Welcome to jdrgaming.com
Saturday, October 19 2019 @ 06:53 AM -08

Yet another example of the pointlessness of DRM

In the long, sad history of DRM (Digital Rights Management), also known as copy protection, there are countless examples that demonstrate its futility. The latest is courtesy of Bandai-Namco, producers of the console game 'Tales of Symphonia', originally released for Nintendo Gamecube in 2004.

The PC port of this old console game is a complete mess. But rather than spend some money to fix bugs, Bandai-Namco decided to waste money adding copy protection to the game. Because that's the default position of the corporate drones and lawyers who run most game companies these days. If they had stopped to consider this for a few microseconds, they would have realized that any potential profit they might lose to piracy is vastly outweighed by the bad reviews and angry customers with which they are now faced.

What's that definition of insanity? Doing the same thing over and over again, expecting a different outcome but never getting it? Bandai-Namco, you are insane.

Router problems

The router between the JDRGaming game servers and the Internet is acting up. It started rebooting itself frequently about a week ago. When it reboots, any active connections to the game servers are dropped.

I've been unable to find the source of the problem, so I'm planning to replace it later today.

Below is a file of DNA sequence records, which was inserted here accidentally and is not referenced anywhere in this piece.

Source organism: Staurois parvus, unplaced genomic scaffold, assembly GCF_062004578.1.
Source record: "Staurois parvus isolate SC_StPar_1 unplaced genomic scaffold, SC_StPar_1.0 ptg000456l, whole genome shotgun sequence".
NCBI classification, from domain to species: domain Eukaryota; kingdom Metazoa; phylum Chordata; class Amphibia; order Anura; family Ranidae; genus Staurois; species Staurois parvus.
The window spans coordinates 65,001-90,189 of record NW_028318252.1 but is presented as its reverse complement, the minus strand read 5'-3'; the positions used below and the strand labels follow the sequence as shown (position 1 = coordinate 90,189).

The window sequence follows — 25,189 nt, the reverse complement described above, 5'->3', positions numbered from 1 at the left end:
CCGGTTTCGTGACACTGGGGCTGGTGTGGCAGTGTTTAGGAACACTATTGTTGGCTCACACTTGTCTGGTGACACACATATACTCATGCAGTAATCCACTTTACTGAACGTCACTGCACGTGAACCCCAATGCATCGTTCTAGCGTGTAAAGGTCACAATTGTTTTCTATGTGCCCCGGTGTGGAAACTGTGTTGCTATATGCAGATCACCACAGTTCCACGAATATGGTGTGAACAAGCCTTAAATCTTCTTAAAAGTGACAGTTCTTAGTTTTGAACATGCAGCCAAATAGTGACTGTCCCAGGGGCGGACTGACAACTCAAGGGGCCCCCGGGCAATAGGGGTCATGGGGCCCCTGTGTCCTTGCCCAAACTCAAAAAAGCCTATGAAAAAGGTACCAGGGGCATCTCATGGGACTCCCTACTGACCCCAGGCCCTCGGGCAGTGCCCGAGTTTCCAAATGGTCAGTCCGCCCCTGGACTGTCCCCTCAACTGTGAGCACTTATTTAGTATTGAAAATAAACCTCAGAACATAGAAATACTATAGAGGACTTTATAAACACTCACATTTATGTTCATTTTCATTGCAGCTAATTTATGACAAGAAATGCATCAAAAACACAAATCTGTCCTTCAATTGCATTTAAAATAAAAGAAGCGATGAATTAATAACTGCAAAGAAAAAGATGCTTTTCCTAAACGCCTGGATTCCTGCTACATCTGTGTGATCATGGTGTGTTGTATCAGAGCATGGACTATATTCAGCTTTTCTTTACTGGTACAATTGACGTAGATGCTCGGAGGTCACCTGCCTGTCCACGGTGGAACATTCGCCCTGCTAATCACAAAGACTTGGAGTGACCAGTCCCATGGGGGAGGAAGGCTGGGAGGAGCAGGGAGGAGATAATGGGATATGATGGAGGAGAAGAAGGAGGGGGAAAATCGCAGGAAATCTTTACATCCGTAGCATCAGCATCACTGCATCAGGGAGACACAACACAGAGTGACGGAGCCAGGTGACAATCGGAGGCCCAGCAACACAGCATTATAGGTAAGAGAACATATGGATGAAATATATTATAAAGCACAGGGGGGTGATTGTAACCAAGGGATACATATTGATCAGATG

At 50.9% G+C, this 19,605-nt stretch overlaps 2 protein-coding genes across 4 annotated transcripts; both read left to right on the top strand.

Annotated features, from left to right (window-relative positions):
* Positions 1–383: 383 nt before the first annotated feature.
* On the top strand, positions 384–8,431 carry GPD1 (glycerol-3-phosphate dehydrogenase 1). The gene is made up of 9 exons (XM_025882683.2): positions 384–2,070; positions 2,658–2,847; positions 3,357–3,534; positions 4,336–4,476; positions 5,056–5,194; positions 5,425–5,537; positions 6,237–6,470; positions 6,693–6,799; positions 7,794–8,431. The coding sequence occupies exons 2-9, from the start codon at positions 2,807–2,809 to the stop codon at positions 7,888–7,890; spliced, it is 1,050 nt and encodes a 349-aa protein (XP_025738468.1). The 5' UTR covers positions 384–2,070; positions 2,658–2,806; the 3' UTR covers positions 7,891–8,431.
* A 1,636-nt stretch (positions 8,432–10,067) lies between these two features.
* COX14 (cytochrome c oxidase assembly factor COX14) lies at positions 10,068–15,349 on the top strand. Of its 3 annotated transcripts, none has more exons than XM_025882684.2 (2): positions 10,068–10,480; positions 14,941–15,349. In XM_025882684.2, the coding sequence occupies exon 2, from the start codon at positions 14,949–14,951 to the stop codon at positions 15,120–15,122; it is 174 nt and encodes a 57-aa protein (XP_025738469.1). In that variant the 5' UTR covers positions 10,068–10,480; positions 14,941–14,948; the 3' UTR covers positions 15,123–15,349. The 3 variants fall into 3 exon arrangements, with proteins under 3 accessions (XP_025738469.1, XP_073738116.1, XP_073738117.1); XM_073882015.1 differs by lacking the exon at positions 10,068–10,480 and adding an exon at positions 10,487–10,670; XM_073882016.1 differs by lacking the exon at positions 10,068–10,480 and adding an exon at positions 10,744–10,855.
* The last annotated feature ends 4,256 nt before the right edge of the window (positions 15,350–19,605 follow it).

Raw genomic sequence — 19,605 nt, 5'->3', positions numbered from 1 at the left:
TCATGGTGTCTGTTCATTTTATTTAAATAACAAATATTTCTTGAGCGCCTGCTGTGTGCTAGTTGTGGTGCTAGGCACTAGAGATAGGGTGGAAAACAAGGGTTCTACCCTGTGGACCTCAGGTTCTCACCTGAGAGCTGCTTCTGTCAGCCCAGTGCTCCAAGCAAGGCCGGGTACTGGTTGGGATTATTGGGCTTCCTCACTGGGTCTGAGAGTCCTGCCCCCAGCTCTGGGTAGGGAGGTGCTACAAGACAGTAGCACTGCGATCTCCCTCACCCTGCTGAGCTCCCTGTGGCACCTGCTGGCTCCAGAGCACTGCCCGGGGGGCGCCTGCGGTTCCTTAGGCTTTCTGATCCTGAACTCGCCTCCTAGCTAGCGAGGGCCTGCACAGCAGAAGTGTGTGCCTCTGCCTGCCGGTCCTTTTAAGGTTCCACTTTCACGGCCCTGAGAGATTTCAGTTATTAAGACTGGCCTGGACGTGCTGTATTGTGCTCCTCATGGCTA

I apologize for any inconvenience.

DRM continues to plague paying customers

Microsoft has always had a great attitude about backward compatibility. They know people are more likely to upgrade to a newer version of Windows if they can still run their old software, especially games. Contrast that to Apple's attitude.

Anyway, there's bad news for anyone wants to run (or is already running) certain older games on Windows Vista, XP, 7, 8 and 10. A recent Windows security update effectively disabled the (already much-reviled) Safedisc DRM software.

Anyone who wants to run the affected games (which include Battlefield 1942) can try a clunky workaround provided by Microsoft, or they can look for a 'no-CD' patch from one of the game copying sites on the web. If you choose to do the latter, be very careful, because some of those sites and the files they host are loaded with malware.

jdrgaming.com site is now mobile-friendly

This web site now works a lot better on mobile devices. Everything is still here, but there's a different top menu, and some things on the two sidebars have been rearranged a bit. If you can't see something where it used to be, try scrolling down a bit, because it may be way down on the right sidebar. What you see, and how it's displayed, depends a lot on your display and your browser width.

Please check out the site and let me know if you run into any problems.

Note that the TPU stats pages are still not mobile-friendly, and they're likely to stay that way.

Nintendo reminds us that it still hates its biggest fans

Nintendo continues its bullying ways. Their latest move? Taking down fan-made YouTube videos that were created using unofficial tools. Keep in mind that the only reason those unofficial tools were used in the first place was that Nintendo was slow to provide anything official. Will somone please replace the corporate drones in charge of Nintendo with someone who actually plays and enjoys computer games?